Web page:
In 1978, the Seventh Circuit Court of Appeals decided Lono v. Fenton, 581 F.2d 645 (7th Cir. 1978). In Lono, petitioner had been transferred from State of Hawaii Custody to United States Custody pursuant to Hawaii Revised Statutes § 353-18 and a contract between the State of Hawaii and the United States. This transfer was made without the consent of petitioner and without a hearing.

Petitioner was a citizen of Hawaii. He argued a pre-transfer hearing was necessary because he suffered a grievous loss when he was transferred from a Hawaii state prison to a federal prison outside the state. Recognizing that, after Meachum v. Fano, 427 U.S. 215, 96 S. Ct. 2532, 49 L. Ed. 2d 451 (1976), a claim of such grievous loss does not automatically mandate a hearing, petitioner also argued that § 5003 forbade such transfers unless the BOP made a pre-transfer finding that the prisoner had specialized treatment needs, the BOP could fulfill those needs, and the State of Hawaii could not.

Lono contains an extended discussion of § 5003's legislative history and an examination of case law interpreting § 5003.[8] I find it unnecessary to repeat these discussions here. The court concluded:

It was not intended by Section 5003 to put the federal government in the rent-a-prison business unless there was some special treatment need with which the state required assistance. Absent that special need the states were left to care for their own.

581 F.2d at 648.

The Lono court held a BOP hearing was necessary before a state prisoner could be transferred to federal custody. The court *485 stated that at such a hearing a finding must be made that the prisoner would be afforded specialized treatment in the federal prison system which was not available to him in the state prison system. I am bound by the Seventh Circuit's decision in Lono.[9]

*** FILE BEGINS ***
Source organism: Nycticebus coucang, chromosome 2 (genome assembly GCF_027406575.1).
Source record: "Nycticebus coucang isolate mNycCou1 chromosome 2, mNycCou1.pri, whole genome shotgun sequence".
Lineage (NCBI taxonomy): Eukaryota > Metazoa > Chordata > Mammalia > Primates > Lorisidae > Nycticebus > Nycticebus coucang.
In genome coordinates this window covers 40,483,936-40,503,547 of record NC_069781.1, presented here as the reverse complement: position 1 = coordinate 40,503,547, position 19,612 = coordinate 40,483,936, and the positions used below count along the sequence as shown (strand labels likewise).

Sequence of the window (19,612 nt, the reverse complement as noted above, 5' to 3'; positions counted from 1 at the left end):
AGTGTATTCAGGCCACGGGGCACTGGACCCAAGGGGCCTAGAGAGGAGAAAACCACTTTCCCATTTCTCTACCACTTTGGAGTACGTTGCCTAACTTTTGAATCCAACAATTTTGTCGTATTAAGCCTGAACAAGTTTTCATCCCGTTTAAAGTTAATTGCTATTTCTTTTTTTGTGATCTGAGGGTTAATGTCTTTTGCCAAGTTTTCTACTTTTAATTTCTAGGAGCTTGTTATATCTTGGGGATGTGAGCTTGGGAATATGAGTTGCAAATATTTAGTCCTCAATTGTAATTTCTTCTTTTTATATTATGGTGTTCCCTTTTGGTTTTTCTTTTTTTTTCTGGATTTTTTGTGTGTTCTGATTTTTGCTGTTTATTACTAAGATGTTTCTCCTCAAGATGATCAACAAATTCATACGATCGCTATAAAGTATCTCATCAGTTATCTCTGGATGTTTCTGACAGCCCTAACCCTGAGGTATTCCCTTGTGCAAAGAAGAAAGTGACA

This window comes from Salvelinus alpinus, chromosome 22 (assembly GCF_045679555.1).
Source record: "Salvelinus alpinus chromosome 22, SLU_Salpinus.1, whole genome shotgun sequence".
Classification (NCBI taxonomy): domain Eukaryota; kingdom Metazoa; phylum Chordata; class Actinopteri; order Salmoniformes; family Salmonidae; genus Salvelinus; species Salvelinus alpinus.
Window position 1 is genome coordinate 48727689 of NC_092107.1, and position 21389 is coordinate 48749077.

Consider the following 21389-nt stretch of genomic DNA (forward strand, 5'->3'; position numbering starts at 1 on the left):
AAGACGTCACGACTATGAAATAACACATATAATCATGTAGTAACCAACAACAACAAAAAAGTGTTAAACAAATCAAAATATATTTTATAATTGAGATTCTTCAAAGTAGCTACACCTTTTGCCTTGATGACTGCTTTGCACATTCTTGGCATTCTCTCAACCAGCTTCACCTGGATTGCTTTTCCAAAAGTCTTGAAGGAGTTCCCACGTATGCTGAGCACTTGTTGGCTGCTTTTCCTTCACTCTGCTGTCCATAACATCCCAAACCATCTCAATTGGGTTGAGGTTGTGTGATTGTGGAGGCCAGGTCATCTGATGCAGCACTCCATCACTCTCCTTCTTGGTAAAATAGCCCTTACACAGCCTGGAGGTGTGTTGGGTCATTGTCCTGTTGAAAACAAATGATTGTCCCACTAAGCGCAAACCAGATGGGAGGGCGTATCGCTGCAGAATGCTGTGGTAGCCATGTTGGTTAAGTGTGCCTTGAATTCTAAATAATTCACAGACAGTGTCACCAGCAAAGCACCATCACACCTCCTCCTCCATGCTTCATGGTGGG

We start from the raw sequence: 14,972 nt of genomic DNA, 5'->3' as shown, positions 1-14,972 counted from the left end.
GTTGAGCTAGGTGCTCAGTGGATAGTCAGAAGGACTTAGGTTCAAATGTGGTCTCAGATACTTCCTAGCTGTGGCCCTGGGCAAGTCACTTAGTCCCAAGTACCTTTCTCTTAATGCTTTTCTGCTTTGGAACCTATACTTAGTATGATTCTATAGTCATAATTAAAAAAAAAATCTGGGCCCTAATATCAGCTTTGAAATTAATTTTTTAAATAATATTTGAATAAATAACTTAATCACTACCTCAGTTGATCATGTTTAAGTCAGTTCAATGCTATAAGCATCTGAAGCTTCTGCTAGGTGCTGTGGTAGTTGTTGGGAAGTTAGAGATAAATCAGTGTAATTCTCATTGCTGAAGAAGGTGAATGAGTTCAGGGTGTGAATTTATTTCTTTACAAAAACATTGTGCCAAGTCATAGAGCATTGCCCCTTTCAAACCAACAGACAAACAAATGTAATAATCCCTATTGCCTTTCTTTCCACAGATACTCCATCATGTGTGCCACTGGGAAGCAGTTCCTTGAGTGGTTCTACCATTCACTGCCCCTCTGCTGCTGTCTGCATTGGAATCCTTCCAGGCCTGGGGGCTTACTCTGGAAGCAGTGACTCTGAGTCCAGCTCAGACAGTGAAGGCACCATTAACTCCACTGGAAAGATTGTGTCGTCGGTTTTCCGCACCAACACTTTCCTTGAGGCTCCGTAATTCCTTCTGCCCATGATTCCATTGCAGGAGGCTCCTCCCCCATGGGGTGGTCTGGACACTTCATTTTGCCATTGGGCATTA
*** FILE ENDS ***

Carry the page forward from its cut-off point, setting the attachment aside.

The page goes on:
Federal prisons may confine persons only in accordance with an Act of Congress. 18 U.S.C. § 4001(a). Section 5003 is the only provision for the transfer of a state prisoner to the federal system. I now hold that unless the Attorney General or the Director of the BOP made a pre-transfer finding, after a hearing, that petitioners needed specialized treatment available to them in the federal prison system, but unavailable in the State of Vermont prison system, petitioners' transfers did not comply with 18 U.S.C. § 5003 and were unlawful.

Intervenor argues that the Vermont hearing provided each petitioner is sufficient "as a matter of law," as a finding of specialized treatment need and availability. I could not accept that statement without first accepting intervenor's argument that petitioners' need for confinement in a maximum security prison constitutes a need for specialized treatment under § 5003.[10] However, it is not necessary for me to decide that question. Section 5003 requires that the Attorney General, after certification of treatment need by the Director of the BOP, may contract for the housing of state prisoners in federal prisons. Thus, it is clear, from the language of § 5003, that the finding of specialized treatment need must come in each case from the Director of the BOP. In the present cases, the United States accepted these prisoners without any such finding. By the terms of the agreement between the United States and Vermont, the United States had no discretion to accept or to reject prisoners based on treatment availability, treatment need, or on any other criterion.

Even were the Vermont procedure adequate, it would not substitute for the statutorily mandated BOP finding. The Vermont state findings, after a hearing in each of these cases, included general statements that petitioners could not be incarcerated at the proper security level in Vermont institutions. Such general findings do not support respondent's and intervenor's position that the requirements of § 5003, as interpreted in Lono, have been met. The BOP may not rent prison space to states at the convenience of the BOP and the states. It is just such a "rent-a-prison" system which the Lono court specifically condemned. I now hold that the BOP failed to comply with 18 U.S.C. § 5003 when it accepted custody of petitioners pursuant to its agreement with the State of Vermont and with no finding of specialized treatment needs.